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Editorial: Trump's 'shared values' with G-7 leaders to be tested at summit

U.S. President Donald Trump has drawn particular attention at the Group of Seven (G-7) summit meeting that kicks off on May 26. His first time at the G-7 table could alter the conference that has been held annually for more than four decades.

    The G-7 countries have led the world with shared values such as freedom, democracy, respect for human rights and the rule of law, and the United States has played a leading role in that framework.

    However, Trump, who has pursued what he calls an "America First" policy, has shown himself ready and willing to hobble free trade to protect domestic U.S. industries, ban entry into the country by people from certain Muslim-majority countries, and is attempting to erect a barrier along the U.S. border with Mexico.

    When launched, the combined GDP of all the G-7 countries accounted for about 70 percent of the world total.

    The G-7 now places emphasis on sharing universal values as its relative economic might declines with the emergence of economies such as China's. Under the leadership of President Trump, who has shown no regard for sharing universal values, the United States could damage the G-7's raison d'etre.

    Some senior Trump administration officials are beginning to raise questions about the relevance of the G-7 as it does not include China and Russia.

    Chinese and Russian cooperation is indispensable for resolving international problems, such as those involving Syria and North Korea. However, there are some reasons why the G-7 has distanced itself from China and Russia.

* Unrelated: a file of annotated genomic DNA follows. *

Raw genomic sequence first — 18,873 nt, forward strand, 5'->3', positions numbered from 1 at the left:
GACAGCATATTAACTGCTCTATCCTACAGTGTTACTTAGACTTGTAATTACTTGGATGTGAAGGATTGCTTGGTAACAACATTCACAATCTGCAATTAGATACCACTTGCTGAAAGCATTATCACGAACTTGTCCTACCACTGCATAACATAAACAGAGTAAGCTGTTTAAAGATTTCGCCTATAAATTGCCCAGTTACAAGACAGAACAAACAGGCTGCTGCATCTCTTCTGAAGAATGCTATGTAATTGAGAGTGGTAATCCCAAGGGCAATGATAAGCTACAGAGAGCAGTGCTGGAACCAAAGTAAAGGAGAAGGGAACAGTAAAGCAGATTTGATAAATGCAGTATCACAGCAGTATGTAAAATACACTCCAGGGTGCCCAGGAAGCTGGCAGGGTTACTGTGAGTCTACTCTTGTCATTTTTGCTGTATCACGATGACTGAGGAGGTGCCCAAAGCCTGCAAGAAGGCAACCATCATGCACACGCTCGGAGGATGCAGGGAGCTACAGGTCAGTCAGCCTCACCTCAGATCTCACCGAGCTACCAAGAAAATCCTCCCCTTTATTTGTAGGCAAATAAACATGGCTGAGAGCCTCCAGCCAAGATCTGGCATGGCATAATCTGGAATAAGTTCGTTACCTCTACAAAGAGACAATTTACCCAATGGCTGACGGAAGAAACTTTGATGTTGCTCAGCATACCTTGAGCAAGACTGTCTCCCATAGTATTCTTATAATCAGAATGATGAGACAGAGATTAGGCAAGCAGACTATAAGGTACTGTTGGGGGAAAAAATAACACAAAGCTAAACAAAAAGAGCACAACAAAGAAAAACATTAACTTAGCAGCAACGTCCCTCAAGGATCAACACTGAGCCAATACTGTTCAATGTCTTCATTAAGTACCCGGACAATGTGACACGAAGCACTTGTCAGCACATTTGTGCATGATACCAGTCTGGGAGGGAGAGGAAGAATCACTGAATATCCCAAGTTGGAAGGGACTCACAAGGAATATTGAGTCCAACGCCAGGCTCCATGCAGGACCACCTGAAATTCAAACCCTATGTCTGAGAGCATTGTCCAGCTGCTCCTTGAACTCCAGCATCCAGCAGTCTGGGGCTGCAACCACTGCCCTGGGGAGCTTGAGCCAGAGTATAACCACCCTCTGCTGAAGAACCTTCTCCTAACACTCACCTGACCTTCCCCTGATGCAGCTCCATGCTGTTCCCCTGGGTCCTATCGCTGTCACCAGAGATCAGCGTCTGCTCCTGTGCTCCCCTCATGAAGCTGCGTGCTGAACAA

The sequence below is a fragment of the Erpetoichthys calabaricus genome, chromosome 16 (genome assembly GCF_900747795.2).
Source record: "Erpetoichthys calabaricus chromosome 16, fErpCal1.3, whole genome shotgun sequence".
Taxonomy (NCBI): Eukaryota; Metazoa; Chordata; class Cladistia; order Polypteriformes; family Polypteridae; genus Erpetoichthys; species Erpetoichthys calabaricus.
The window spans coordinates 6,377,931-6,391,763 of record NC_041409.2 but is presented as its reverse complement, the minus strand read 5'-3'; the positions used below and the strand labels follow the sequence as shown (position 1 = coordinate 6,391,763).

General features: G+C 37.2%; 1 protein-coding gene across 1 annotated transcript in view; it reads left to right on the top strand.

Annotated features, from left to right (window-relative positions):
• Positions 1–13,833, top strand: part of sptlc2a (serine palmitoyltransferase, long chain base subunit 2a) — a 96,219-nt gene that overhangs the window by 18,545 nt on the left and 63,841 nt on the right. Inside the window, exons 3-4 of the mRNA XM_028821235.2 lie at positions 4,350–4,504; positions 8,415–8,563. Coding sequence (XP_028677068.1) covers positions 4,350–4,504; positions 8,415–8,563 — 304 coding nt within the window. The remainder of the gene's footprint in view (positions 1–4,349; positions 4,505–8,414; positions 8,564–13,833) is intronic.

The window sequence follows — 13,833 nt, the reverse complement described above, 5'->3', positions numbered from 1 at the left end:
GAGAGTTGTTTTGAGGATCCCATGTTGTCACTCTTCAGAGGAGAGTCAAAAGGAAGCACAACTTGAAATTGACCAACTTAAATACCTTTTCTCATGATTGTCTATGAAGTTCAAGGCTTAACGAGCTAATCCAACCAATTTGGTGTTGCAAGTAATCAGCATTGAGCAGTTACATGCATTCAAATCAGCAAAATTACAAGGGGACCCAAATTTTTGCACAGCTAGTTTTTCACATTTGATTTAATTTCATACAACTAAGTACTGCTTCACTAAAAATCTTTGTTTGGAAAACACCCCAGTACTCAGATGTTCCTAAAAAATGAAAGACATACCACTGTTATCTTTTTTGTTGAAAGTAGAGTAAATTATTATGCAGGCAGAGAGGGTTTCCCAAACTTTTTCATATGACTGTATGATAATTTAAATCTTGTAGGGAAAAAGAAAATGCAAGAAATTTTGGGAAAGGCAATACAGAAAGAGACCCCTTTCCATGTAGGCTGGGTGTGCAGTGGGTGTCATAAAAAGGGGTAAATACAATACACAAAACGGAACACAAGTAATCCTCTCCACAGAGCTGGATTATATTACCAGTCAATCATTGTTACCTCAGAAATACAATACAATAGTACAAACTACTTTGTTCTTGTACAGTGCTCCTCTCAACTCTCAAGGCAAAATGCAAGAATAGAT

At one point, the G-7 became the G-8 with the inclusion of Russia, which had begun efforts toward democratization following the collapse of the Soviet Union. However, the G-7 expelled Russia after Moscow unilaterally annexed the Crimean Peninsula in Ukraine in 2014 in violation of international law. China is under one-party rule by the Chinese Communist Party and has no free elections.

    It would be out of the question for the U.S. to attempt to shift the G-7 into a new framework by including China and Russia. China and Russia are permanent members of the United Nations Security Council (UNSC) along with the U.S., Britain and France. There is no point in creating another body similar to the UNSC.

    The G-7 has served as a significant foothold for Japan to participate in international politics led by European and North American countries. If the nature of the G-7 were to change, Japan could not afford to overlook it.

    The G-7 is required to play a leading role in preventing anti-globalism generated by widening economic disparity, and searching for a solution based on international cooperation.

    Questions remain as to how Trump's America should be integrated into the G-7 or else whether the U.S. will alter the nature of the G-7. This year's summit will serve as a litmus test.

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